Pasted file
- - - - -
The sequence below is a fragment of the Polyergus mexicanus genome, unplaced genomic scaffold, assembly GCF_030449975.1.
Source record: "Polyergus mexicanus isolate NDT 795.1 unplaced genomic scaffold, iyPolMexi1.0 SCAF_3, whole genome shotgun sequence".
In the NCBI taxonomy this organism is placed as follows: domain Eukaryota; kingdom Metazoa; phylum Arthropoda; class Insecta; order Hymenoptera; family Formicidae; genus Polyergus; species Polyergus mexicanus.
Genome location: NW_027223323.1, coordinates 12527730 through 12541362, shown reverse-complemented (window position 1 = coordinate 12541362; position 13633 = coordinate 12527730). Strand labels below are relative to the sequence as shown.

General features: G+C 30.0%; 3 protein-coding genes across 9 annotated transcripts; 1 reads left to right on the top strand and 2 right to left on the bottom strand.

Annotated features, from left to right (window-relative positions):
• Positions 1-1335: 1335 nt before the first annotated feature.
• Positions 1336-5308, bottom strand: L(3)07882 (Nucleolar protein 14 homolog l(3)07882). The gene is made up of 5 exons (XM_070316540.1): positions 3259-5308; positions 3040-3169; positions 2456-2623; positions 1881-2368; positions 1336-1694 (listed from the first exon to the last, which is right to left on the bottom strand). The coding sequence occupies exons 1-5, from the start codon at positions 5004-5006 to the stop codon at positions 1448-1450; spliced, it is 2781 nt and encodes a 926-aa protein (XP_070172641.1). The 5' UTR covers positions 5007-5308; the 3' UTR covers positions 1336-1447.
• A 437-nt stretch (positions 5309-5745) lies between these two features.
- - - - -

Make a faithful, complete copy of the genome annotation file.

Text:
The sequence below is a fragment of the Polyergus mexicanus genome, unplaced genomic scaffold, assembly GCF_030449975.1.
Source record: "Polyergus mexicanus isolate NDT 795.1 unplaced genomic scaffold, iyPolMexi1.0 SCAF_3, whole genome shotgun sequence".
In the NCBI taxonomy this organism is placed as follows: domain Eukaryota; kingdom Metazoa; phylum Arthropoda; class Insecta; order Hymenoptera; family Formicidae; genus Polyergus; species Polyergus mexicanus.
Genome location: NW_027223323.1, coordinates 12527730 through 12541362, shown reverse-complemented (window position 1 = coordinate 12541362; position 13633 = coordinate 12527730). Strand labels below are relative to the sequence as shown.

General features: G+C 30.0%; 3 protein-coding genes across 9 annotated transcripts; 1 reads left to right on the top strand and 2 right to left on the bottom strand.

Annotated features, from left to right (window-relative positions):
• Positions 1-1335: 1335 nt before the first annotated feature.
• Positions 1336-5308, bottom strand: L(3)07882 (Nucleolar protein 14 homolog l(3)07882). The gene is made up of 5 exons (XM_070316540.1): positions 3259-5308; positions 3040-3169; positions 2456-2623; positions 1881-2368; positions 1336-1694 (listed from the first exon to the last, which is right to left on the bottom strand). The coding sequence occupies exons 1-5, from the start codon at positions 5004-5006 to the stop codon at positions 1448-1450; spliced, it is 2781 nt and encodes a 926-aa protein (XP_070172641.1). The 5' UTR covers positions 5007-5308; the 3' UTR covers positions 1336-1447.
• A 437-nt stretch (positions 5309-5745) lies between these two features.